Boris Johnson promises £1,000 one-off payment to pubs that do not serve food

1 December 2020, 13:28 | Updated: 1 December 2020, 15:25

By Patrick Grafton-Green

Boris Johnson has announced pubs forced to remain closed under new coronavirus rules because they do not serve food will receive £1,000.

The Prime Minister made the announcement to MPs at the start of a Commons debate on the new tiered system.

He said: “Today we're going further, with a one-off payment of £1,000 in December to wet pubs... recognising how hard they’ve been hit by the virus in what is typically their busiest month.”

It comes as he looks to ward off a Conservative rebellion over his post-lockdown plan ahead of a vote on the new system on Tuesday evening.

READ MORE: Gove defends Tier plans as PM faces crunch Commons vote

READ MORE: Labour accused of playing politics ahead of Commons vote on Tiers

His announcement has been met with heavy criticism.

Labour leader Sir Keir Starmer slammed the grant as the “definition of small beer”, adding that "many businesses are now receiving less support than they did during the first wave".

Kate Nicholls, chief executive of trade body UKHospitality, said the payment "does not even count as a token gesture".

She added: "Equivalent to just 1.1 per cent of last year's takings, it falls far short of the bare minimum required to keep these businesses alive.

"The Government's entire approach to this lacked any sliver of logic, as evidenced by the farcical debate around Scotch eggs over the past 24 hours.

"There needs to be a much clearer and supportive approach from the Government and this means providing far more support immediately.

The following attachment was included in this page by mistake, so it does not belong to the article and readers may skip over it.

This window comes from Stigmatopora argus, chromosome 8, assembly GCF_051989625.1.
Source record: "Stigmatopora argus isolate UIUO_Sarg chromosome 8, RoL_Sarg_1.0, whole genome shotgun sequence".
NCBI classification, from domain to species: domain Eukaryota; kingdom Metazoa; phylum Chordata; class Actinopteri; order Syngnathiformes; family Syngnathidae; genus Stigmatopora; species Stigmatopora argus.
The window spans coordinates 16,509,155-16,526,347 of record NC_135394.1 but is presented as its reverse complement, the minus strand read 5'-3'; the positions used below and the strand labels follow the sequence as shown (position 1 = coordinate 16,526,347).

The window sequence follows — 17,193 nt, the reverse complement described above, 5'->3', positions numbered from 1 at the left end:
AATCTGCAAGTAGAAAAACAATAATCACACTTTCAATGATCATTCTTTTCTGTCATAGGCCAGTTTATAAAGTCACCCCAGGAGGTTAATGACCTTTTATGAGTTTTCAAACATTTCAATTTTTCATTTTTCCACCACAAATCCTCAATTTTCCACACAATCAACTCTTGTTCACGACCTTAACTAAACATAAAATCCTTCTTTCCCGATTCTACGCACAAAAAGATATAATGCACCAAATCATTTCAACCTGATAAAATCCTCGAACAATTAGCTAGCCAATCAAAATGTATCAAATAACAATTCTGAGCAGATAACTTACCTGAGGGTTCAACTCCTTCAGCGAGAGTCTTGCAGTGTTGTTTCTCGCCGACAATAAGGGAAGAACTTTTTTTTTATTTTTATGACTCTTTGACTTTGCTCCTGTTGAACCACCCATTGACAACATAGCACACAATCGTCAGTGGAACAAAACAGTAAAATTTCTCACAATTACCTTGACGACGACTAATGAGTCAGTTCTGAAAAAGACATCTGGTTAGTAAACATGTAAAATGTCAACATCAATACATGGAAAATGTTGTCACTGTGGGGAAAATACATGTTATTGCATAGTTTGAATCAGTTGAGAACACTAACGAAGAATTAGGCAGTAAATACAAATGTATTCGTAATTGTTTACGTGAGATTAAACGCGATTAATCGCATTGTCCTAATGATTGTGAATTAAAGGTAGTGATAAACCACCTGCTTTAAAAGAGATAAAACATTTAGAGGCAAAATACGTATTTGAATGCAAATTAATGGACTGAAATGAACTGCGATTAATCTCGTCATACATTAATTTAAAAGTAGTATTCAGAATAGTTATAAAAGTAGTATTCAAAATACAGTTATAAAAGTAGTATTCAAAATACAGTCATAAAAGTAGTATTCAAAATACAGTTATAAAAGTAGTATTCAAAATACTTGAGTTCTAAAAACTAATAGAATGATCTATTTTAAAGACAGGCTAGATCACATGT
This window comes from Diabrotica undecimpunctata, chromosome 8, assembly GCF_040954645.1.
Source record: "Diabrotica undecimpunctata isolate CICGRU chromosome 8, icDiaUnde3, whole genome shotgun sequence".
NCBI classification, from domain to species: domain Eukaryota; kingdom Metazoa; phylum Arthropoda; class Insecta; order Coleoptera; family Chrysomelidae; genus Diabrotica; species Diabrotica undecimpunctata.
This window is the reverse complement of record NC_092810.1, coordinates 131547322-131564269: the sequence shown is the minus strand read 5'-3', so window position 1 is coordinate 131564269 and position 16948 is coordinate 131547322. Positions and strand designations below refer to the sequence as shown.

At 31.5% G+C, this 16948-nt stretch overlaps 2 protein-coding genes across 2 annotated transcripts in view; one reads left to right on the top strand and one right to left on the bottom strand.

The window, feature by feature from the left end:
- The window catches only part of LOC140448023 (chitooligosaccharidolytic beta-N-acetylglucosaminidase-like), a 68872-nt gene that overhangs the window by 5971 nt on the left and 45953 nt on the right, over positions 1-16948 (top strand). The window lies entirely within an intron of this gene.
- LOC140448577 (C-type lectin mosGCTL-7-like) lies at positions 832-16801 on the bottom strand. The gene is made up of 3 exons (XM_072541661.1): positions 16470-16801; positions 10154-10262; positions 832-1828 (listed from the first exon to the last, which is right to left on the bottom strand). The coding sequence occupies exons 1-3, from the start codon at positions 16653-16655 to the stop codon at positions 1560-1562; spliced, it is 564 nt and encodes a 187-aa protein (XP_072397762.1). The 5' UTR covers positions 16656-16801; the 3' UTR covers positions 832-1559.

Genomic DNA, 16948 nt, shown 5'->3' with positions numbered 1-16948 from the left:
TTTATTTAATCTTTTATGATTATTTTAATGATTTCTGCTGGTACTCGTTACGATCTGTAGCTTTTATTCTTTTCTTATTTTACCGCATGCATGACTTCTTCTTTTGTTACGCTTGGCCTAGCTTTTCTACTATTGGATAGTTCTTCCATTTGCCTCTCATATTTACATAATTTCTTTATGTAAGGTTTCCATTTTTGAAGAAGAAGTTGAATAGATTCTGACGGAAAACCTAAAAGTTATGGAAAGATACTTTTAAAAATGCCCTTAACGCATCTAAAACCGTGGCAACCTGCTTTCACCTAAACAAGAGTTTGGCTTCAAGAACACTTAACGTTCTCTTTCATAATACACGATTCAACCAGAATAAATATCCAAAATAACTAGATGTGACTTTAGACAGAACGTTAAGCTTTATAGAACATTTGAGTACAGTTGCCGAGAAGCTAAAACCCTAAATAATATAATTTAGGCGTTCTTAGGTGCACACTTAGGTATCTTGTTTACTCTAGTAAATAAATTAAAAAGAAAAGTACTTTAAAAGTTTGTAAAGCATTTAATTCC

"The new tier system condemns nine out of 10 hospitality businesses to being unviable by the new year."

The British Beer & Pub Association said that on its own, the sum was "nowhere near enough to stave off thousands of pub closures".

Mike Cherry, the national chairman of the Federation of Small Businesses, said: "Pubs are facing a dark and difficult winter ahead, and ahead of the new restrictions coming into force tomorrow, we need to see action if we are to save the nation's pubs from collapse.

"Those so-called 'wet pubs' that predominantly only sell alcoholic drinks have been left high and dry about how they are going to survive during what should be a normally busy and bustling festive period."

He said the extra funding would "hardly scratch the surface" and added £4,000 was "a bare minimum if it is going to have any genuine positive impact for the businesses affected".

Sacha Lord, Greater Manchester's nightime economy tsar, tweeted: “I don't want to sound ungrateful, but Boris Johnson has just offered our wet led pubs 1k.

“1k will NOT save most of the 1806 wet led pubs across Greater Manchester.

“Our community pubs, most of which our in our most deprived areas. It feels like an insulting token gesture.”

James Calder, chief executive of the Society of Independent Brewers, said the £1,000 was a "derisory" amount.

Pub landlord Adam Brooks tweeted the amount would not even cover his electricity bill.

MPs are set to vote on measures that would put 99 per cent of England's population into the tough measures of Tier 2 and Tier 3 when the second national lockdown ends on Wednesday.

Pubs will only be allowed to open in Tier 2 if they can act as a restaurant, while those in Tier 3 will only be permitted to serve takeaway.

Mr Johnson faced barbed questions from disgruntled Tories during his hospitality announcement as he looked to face down a rebellion over his tiers proposal.

Many are furious that their constituencies face stricter controls than before the latest lockdown.

Only the Isle of Wight, Cornwall and the Isles of Scilly have been designated for the lightest Tier 1 restrictions.

Speaking in the Commons, Mr Johnson acknowledged "people's feelings of injustice" about the tiers they had been placed in.

"There's no question people feel that they have been unfairly attracted, by proximity, into a higher tier than they deserve," he said.

"People also feel that the tiering is not working for them."

The Conservative Party leader indicated the Government would look at smaller areas when deciding tiering arrangements in future - a key demand of Tories concerned that low infection rates in some areas were not being reflected in the restrictions being imposed.

The Government is expected to win the vote on the new rules, which are due to come into effect on Wednesday, after Labour said it would abstain.

However a sizeable rebellion on his own benches would be embarrassing for the Prime Minister.